Stormont Parliament. Picture Credit: Artur Widak/NurPhoto via Getty Images

Stormont desperately needs reform

The interests of Northern Irish voters are being sacrificed to the perceived needs of the peace process

Artillery Row

In just over a month’s time, Northern Ireland goes to the polls for the Stormont elections. Shortly after that, the Assembly could fall over. Again.

The Democratic Unionists, who look set to remain for now the largest party of capital-U Unionism, have already walked out of the Executive over the Protocol. But the real danger is that Sinn Féin could win the election and with it, the right to nominate the next First Minister.

In practical terms, this means very little. The First Minister and Deputy First Minister are in truth co-equal positions. 

But the symbolism matters, which is why the phoney distinction was offered as a sop to the Unionist ego back in 1998. Like so many of the clever wheezes New Labour employed in Northern Ireland, it has proved rather short sighted.

It is past time that the Government acted

In fact, this looming crisis has been both accelerated and rendered much more toxic by a second bit of New Labour cleverness: the 2006 St Andrews Agreement. This was the deal which set the seal on the ascendancy of the DUP and Sinn Féin over their more moderate counterparts, the Ulster Unionists and the SDLP. For the former parties demanded, and the witless Peter Hain granted, a change to how the posts of First Minister and Deputy First Minister are nominated.

MLAs (Members of the Legislative Assembly) in the NI Assembly organise themselves into designations: unionist, and nationalist. Prior to St Andrews, the First Minister was nominated by the largest designation. If there were more unionist MLAs than nationalist, the unionists got the “top job”.

After 2006, the right to the shiniest title went instead to the largest party. It no longer mattered whether there were more unionists than nationalists; what mattered was whether the biggest unionist party was bigger than the biggest nationalist one. And, eventually, vice versa.

From the perspective of the DUP and Sinn Féin, the electoral logic is impeccable. The old system allowed voters to choose between competing visions for unionism or nationalism without undermining their side’s overall position — this is what allowed them to eclipse the UUP and the SDLP. 

The new system, in contrast, creates a powerful incentive for each community’s core voters to cluster behind the dominant party on each side, and for those parties to focus on pandering to, energising and indeed scaring that core vote to keep it corralled behind them.

As a result, both major parties have grown less attractive to moderate or swing voters, whilst their smaller rivals are deprived of the oxygen needed to challenge them. Worse, from a certain perspective, neither the DUP nor Sinn Féin have an electoral stake in the overall strength of their side.

Thus we find the DUP rallying support in a frenzied attempt to close the gap with Sinn Féin, even as overall support for unionist parties declines. All they can offer is keeping the other lot out, a message potent enough to tie up a big chunk of the unionist vote in a strategic dead end but not nearly attractive enough to build a broad, sustainable coalition for securing Ulster’s place in the United Kingdom.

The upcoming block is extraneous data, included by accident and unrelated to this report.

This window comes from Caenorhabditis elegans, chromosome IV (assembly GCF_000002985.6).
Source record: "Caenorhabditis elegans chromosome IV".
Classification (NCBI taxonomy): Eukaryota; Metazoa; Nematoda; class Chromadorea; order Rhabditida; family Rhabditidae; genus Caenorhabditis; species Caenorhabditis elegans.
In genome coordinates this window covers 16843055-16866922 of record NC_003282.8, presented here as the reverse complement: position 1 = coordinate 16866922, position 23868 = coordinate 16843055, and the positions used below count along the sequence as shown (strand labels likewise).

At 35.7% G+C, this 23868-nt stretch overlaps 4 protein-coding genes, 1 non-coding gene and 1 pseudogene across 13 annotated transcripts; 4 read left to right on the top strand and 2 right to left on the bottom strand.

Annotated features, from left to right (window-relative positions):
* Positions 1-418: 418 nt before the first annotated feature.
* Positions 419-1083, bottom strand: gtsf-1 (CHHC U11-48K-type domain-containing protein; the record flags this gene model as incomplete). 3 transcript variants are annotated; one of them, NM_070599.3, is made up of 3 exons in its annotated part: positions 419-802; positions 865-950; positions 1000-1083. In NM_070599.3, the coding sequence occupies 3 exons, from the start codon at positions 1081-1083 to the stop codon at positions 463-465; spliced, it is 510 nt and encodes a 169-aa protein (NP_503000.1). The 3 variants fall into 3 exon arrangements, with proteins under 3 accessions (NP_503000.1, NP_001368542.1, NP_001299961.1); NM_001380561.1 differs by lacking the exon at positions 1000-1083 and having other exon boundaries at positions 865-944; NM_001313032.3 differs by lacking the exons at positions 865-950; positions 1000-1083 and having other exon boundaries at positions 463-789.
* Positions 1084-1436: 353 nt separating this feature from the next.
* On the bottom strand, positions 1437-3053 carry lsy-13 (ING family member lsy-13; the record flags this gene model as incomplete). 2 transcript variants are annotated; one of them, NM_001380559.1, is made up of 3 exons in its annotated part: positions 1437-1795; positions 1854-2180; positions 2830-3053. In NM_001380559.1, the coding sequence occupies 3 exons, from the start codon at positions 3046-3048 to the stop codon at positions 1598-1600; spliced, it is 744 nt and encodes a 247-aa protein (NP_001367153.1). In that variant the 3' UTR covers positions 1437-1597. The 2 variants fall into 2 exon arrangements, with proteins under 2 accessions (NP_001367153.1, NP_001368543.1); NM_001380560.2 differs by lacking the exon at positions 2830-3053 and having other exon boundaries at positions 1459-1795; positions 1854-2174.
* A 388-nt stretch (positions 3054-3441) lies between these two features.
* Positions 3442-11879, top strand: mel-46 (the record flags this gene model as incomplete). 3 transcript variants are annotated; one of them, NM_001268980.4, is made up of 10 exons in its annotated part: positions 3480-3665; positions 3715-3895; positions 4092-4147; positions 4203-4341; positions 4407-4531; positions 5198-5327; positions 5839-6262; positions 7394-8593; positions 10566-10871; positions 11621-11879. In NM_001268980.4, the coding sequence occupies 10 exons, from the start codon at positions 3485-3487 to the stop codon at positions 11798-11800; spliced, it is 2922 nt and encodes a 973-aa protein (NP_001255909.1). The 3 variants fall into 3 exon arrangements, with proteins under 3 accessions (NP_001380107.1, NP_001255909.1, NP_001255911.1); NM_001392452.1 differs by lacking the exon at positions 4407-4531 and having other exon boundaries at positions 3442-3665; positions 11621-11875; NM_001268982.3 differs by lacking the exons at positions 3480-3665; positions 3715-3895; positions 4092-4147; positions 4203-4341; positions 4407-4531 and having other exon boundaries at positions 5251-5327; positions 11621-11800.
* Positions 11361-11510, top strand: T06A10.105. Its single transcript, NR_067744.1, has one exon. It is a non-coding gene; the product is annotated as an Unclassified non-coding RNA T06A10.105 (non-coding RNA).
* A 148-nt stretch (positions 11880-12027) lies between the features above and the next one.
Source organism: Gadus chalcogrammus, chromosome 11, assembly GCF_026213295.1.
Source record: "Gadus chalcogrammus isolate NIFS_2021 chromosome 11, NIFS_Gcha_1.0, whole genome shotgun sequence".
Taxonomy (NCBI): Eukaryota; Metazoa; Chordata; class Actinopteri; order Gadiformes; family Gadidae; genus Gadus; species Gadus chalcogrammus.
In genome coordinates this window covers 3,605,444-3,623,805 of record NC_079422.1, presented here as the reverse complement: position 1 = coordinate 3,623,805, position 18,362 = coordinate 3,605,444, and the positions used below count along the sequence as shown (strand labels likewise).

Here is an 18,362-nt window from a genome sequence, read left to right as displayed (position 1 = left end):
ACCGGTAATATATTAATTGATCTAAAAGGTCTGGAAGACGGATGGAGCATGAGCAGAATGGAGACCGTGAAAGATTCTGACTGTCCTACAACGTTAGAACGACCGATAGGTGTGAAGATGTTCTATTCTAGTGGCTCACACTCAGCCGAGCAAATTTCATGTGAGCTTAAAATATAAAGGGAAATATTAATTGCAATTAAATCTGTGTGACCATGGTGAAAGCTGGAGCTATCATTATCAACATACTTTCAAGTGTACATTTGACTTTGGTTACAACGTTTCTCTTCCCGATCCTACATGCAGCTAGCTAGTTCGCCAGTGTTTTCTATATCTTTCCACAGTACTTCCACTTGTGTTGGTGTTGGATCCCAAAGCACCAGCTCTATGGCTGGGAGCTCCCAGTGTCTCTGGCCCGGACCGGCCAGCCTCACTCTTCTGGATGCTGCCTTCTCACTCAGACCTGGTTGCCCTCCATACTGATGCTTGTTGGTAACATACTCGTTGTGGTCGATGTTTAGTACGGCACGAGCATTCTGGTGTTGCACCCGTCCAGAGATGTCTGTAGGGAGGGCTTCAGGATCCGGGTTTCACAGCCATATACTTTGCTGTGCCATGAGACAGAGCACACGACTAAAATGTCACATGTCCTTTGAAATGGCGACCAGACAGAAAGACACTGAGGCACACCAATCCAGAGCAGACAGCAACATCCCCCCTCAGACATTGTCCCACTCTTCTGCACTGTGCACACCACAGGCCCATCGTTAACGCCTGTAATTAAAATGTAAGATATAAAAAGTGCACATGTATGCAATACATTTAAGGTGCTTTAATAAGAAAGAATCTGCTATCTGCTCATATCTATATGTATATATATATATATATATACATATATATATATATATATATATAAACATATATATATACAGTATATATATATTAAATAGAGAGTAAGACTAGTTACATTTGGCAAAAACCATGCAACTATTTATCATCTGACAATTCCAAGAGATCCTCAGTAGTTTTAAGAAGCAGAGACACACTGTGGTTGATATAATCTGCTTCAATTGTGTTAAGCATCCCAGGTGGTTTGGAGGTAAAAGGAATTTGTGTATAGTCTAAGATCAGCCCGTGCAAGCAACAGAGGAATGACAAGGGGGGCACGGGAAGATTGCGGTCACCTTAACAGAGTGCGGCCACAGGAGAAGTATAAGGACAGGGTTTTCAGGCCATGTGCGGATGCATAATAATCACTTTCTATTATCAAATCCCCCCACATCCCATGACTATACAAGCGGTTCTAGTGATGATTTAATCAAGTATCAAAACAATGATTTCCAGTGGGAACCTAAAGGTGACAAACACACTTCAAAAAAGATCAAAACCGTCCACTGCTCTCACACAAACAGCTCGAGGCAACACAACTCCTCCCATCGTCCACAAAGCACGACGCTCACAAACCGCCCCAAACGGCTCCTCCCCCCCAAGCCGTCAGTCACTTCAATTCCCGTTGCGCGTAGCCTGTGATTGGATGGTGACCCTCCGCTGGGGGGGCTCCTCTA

As all sides remain for the moment committed to Northern Ireland’s rather abject system of devolved government, it is past time that the Government acted to put Stormont on a more sustainable footing.

Under the terms of the Belfast Agreement, Northern Ireland is British

Happily, Brandon Lewis — not coincidentally one of the longest-serving Northern Irish Secretaries in recent years — may be open to reform. The Financial Times reports “officials” as saying that HM Government is “interested” in formally reorganising the Executive to have joint First Ministers. Nor is he averse to cracking down on New Labour’s mistakes, as Government sources say upcoming legislation will annul the controversial “comfort letters” issued to on-the-run IRA terrorists.

Unfortunately, a post-election collapse will put him in a tricky position. Returning to the pre-St Andrews system for nominations is the right thing to do, but neither of the big parties will support it. Sinn Féin in particular will point out that the rules are only being changed because they won, and they’ll have a point.

But a responsible approach to the long-term interests of Northern Ireland has to include facing down the self-interested and short-termist demands of its biggest parties from time to time. 

Too many of Lewis’ predecessors have failed to grasp this, preferring instead to bribe Stormont back onto its feet and bask in five minutes of good headlines about how “historic” it all is. The result a series of shoddy deals, from St Andrews to Julian Smith’s unworkable “New Decade, New Approach”, and such a level of accumulated dysfunction that the Assembly collapsing for years on end is the new normal.

Under the terms of the Belfast Agreement, Northern Ireland is British. That means that Her Majesty’s Government is ultimately responsible for ensuring that its citizens receive not just peace, but order and good government too. This duty has been too long neglected.

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